It's Time To Raise Rates

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The Fed has argued that it is easier to respond to an upsurge in economic growth from here by staying conservative at the zero bound than it is to continue hiking and the economy takes a downturn from here. Actually this isn't even correct, as they could very easily just cut rates again much easier than trying to chase runaway inflation.

But we think there are more dangerous precedents being set by the Federal Reserve right now. First of all, given the economic condition of the economy based on a broad spectrum of indicators, that if the Federal Reserve cannot normalize interest rates now, that the bar is so high for normalization, this is setting a bad precedent for Federal Reserve policy in a capitalistic economy. If you cannot raise rates under these conditions, then you are committing yourselves to never being able to normalize rates, and this has dire consequences, and the unintended consequences of this extreme monetary policy stance are far worse than any minor incremental benefits to be squeezed out from a continual zero bound approach.

The second precedent that is being set by this Federal Reserve is that US Monetary policy is being set by external factors outside their mandates which are inflation, employment and market stability and not Chinese stock market bubbles, a British Independence Vote, International Terrorism or the effects of a strong dollar on emerging markets.

The third poor precedent being set by the Federal Reserve is being so highly data dependent as to become "knee-Jerk" in responding to every little wiggle in the economic data. To the extent that in preparing for a rate hike which was long overdue the Federal Reserve overreacted to a Brexit vote (which will take two years to fully negotiate) and a poor employment report (after eight years of solid employment improvement and an overall tight labor market) which for all intents and purposes is probably at Full Employment Levels right now. This is the entire role of economists to take a high level or Bird`s Eye view of the economy and economic data. A responsible Federal Reserve cannot be this stop and start in regards to their economic outlook, their economic forecasts and embarking on a normalization rate hiking schedule.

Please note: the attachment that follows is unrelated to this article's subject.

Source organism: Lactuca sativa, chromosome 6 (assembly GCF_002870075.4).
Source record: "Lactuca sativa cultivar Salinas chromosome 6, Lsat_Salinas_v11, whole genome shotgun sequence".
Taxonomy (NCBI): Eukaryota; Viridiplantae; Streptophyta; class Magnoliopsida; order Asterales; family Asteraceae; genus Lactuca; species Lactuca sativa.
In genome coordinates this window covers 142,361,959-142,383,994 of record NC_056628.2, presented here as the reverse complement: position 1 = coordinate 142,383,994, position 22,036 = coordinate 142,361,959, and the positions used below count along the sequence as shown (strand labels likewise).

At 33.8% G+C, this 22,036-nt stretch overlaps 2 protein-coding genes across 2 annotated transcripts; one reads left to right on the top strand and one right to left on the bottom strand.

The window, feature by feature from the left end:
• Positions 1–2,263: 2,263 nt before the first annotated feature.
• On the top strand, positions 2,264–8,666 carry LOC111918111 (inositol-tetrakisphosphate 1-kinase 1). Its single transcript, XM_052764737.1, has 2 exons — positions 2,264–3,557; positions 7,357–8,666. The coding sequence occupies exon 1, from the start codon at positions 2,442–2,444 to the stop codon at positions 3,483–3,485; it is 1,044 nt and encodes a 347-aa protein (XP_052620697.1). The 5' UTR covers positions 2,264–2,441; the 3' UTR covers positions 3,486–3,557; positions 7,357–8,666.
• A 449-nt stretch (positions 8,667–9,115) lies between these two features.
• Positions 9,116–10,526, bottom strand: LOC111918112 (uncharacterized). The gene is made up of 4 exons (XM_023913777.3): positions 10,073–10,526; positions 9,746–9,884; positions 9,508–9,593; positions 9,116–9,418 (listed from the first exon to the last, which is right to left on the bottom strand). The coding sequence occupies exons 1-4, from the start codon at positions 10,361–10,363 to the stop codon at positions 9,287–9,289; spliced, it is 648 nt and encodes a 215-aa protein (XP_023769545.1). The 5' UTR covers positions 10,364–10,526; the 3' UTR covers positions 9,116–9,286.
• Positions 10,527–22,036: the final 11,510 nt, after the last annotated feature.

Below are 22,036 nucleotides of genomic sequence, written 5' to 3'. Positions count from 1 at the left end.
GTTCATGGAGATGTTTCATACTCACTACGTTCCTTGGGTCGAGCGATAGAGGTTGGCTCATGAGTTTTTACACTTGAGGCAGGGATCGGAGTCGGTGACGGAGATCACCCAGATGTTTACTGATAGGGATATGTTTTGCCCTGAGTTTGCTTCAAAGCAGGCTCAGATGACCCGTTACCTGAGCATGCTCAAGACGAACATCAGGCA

It doesn't matter whether the markets sell off, or the economy takes a slight downturn, or even goes into a slight recession from this point on a natural business cycle downturn, as remember we are at "emergency financial crash level" monetary policy measures. This was never supposed to be permanent, only a temporary measure to respond to emergency conditions in the credit markets after the financial crisis of 2007/08. It is unhealthy to run emergency monetary policy for 8 years. The most important role for the Federal Reserve should be in reestablishing a normal rate environment that resembles a healthy finance and capitalistic structure - which we can see is hurting the banking sector right now in regards to a flattening yield curve and bizarre low yield environment. The proper analogy is getting a patient back to normal after major surgery, the benefits derived from returning the patient to normal activities as opposed to enabled activities becomes self fulfilling and reinforcing in nature.

The fourth bad precedent is that the United States has always been a leader as the strongest capitalistic, free market society in the world. We are not Japan, China, or Europe and the more we resemble their dysfunction with overly intrusive central bank intervention in financial markets the worse off we become - this dysfunction feeds off itself in a growth draining manner. We need to be setting the example in terms of normalizing monetary policy, not following the negative interest rate black hole paradigm that is highly deflationary and growth stunting in nature. You have to respect capital - and ZIRP is the antithesis of respecting capital and has negative consequences for a capitalistic financial model.

The final precedent is that financial market stability is a Federal Reserve mandate whether explicitly or implicitly defined in their mission statement. And the level of poor positioning right now in financial markets given the economic conditions relative to current asset prices in multiple markets is off the charts and unprecedented in nature. The Federal Reserve is basically setting the necessary conditions for the biggest collapse in the Bond Markets, the bond markets were a bubble two years ago, now they have gotten so out of whack due to central bank insanity, that we are talking about multiple standard deviations from historical norms, all with a 2.2% core inflation rate - this just never ends well.

And moreover, the Fed is directly causing and acting irresponsible in setting this entire market crash scenario up because they fail to normalize interest rates in a timely manner, i.e., they keep stalling on every little excuse from a strong dollar to Chinese Investors bidding up stocks and running for the exits to a British self governing decision to a weak job`s report. None of this matters, these are all small picture items taken into the context of the bubble and respective tail risk that currently resides in the bond markets right now at current prices - it is unsustainable by any financial models. I have run them all and this is the real risk the Fed needs to be paying attention to regarding their FOMC meetings.

If we cannot raise rates and normalize interest rates now given these economic conditions (Just look at all these economic charts) in our economy, then we are committed to never being able to normalize monetary policy. So in essence just set the Fed Funds Rate at Zero and get rid of the Federal Reserve entirely, at that point they serve no useful function if we are permanently committed to the Zero Bound.

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